Hillary Mann Leverett appeared on a panel broadcast today on CNN’s GPS, hosted by Fareed Zakaria; see video above or click here. Besides Hillary, the panel included Hooman Majd, Vali Nasr, and Bret Stephens. It was immediately prompted by the mounting “talk of war” between the United States and/or Israel, on the one hand, and the Islamic Republic, on the other, but it also provided an occasion to discuss bigger questions about U.S.-Iranian relations and U.S. policy toward the Islamic Republic.
The most telling exchange is between Hillary and Bret Stephens. After Stephens argues that engaging Tehran is pointless, because the Iranian government demonstrated its manifest disinterest in improving relations with Washington by rejecting President Obama’s unprecedentedly generous offer of engagement, Hillary recites in detail how this assessment is fundamentally at odds with the historical record and how the Obama Administration was never serious about pursuing real rapprochement with the Islamic Republic.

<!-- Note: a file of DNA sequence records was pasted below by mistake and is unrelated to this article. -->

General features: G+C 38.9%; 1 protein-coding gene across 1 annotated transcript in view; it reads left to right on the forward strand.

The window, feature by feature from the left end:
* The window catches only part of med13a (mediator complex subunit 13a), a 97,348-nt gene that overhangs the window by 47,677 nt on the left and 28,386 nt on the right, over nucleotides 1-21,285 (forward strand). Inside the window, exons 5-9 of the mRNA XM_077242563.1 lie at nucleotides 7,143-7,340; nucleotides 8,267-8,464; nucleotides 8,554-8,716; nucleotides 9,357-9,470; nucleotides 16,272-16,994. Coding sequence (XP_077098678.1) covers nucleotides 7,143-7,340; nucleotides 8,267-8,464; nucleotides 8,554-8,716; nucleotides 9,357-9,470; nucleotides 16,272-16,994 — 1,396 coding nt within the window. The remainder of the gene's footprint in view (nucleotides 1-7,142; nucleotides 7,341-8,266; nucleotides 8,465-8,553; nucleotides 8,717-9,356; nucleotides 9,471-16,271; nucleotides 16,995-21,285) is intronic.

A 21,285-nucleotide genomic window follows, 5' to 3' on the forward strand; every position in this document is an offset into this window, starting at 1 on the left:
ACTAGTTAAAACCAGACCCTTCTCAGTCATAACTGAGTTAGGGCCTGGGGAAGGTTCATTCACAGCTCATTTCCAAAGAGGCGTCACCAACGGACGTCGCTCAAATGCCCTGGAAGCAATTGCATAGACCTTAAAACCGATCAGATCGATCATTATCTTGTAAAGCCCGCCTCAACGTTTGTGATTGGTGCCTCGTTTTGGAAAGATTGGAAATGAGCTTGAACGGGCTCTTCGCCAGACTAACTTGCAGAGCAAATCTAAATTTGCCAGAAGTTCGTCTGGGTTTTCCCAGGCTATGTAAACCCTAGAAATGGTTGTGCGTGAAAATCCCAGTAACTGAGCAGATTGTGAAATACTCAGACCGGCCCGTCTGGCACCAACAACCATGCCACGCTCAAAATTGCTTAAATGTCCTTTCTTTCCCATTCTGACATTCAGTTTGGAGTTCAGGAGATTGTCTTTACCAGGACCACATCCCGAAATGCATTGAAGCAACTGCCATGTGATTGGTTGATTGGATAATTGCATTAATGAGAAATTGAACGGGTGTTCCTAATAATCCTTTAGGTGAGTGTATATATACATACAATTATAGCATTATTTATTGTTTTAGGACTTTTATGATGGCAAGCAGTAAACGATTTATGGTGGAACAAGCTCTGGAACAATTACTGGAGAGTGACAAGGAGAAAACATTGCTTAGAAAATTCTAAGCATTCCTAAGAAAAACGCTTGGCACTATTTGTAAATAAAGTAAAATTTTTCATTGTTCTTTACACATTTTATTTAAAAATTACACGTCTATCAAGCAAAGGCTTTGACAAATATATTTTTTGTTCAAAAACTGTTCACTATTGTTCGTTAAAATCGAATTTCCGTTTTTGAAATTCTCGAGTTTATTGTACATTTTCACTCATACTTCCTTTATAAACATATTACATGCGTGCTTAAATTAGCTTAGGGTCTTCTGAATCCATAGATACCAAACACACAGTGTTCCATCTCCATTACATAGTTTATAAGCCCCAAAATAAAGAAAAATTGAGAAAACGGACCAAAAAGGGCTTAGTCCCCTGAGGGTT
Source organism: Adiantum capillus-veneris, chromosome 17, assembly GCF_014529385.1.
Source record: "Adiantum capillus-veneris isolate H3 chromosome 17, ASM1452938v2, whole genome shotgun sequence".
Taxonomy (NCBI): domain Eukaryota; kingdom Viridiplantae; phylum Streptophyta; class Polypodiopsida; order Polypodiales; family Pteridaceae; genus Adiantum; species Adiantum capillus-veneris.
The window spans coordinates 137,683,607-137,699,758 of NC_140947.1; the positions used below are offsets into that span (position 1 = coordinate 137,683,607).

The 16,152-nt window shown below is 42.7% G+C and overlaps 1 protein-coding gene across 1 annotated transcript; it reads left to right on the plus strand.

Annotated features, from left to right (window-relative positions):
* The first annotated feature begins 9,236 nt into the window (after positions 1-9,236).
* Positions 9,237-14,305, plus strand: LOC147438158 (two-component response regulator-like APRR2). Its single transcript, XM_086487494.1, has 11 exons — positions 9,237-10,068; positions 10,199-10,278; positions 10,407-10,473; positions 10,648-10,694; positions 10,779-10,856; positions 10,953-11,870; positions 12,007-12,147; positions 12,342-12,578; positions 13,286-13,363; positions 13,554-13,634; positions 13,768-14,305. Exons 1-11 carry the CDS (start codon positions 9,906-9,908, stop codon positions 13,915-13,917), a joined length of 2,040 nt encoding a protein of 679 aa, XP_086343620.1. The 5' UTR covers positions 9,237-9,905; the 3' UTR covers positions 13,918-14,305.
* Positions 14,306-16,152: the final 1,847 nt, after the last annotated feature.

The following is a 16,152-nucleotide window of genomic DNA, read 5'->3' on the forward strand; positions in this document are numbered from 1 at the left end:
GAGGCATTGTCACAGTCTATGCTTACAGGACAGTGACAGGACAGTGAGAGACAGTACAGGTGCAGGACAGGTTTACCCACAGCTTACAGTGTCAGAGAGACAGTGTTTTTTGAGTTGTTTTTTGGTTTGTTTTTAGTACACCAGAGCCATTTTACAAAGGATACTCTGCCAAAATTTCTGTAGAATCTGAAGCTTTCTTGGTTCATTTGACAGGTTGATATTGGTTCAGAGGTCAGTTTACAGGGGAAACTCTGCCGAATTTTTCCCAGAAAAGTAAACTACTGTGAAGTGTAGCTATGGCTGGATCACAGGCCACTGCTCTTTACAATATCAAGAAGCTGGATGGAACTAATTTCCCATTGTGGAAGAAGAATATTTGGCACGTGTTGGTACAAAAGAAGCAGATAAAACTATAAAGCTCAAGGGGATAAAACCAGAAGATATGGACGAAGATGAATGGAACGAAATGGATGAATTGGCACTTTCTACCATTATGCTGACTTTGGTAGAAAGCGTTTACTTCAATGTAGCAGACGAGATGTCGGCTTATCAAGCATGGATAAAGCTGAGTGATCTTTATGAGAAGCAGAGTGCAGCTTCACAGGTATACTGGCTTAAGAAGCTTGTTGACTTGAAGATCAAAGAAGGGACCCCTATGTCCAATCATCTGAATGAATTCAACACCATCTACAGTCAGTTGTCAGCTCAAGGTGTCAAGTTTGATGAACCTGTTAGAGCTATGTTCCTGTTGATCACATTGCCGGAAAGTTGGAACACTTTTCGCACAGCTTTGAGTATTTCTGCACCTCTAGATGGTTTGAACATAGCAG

Stephens has no direct response to this. He is reduced to “You are telling of a 30-year record of outreach to the United States that has been foolishly rebuffed by the United States; this is not a regime that supports terrorist groups or tried to kill the Saudi ambassador, perhaps has justly incurred the resentment and fear of its neighbors.” In other words, he changes the subject.
We will leave aside, for now, the utter lack of substantiation for the charge of Iranian government responsibility for an alleged plot to kill the Saudi Ambassador to the United States or the thorough politicization of the U.S. government’s state-sponsors of terrorism list. As Hillary points out, before Richard Nixon made his historic opening to China in 1972, American political and policy elites routinely accused the People’s Republic of supporting terrorism and fomenting all sorts of dastardly deeds around the world. This did not undermine the strategic logic of Sino-American rapprochement, either for Washington or Beijing. But it took an American president capable of strategic leadership to act on that.
–Flynt Leverett and Hillary Mann Leverett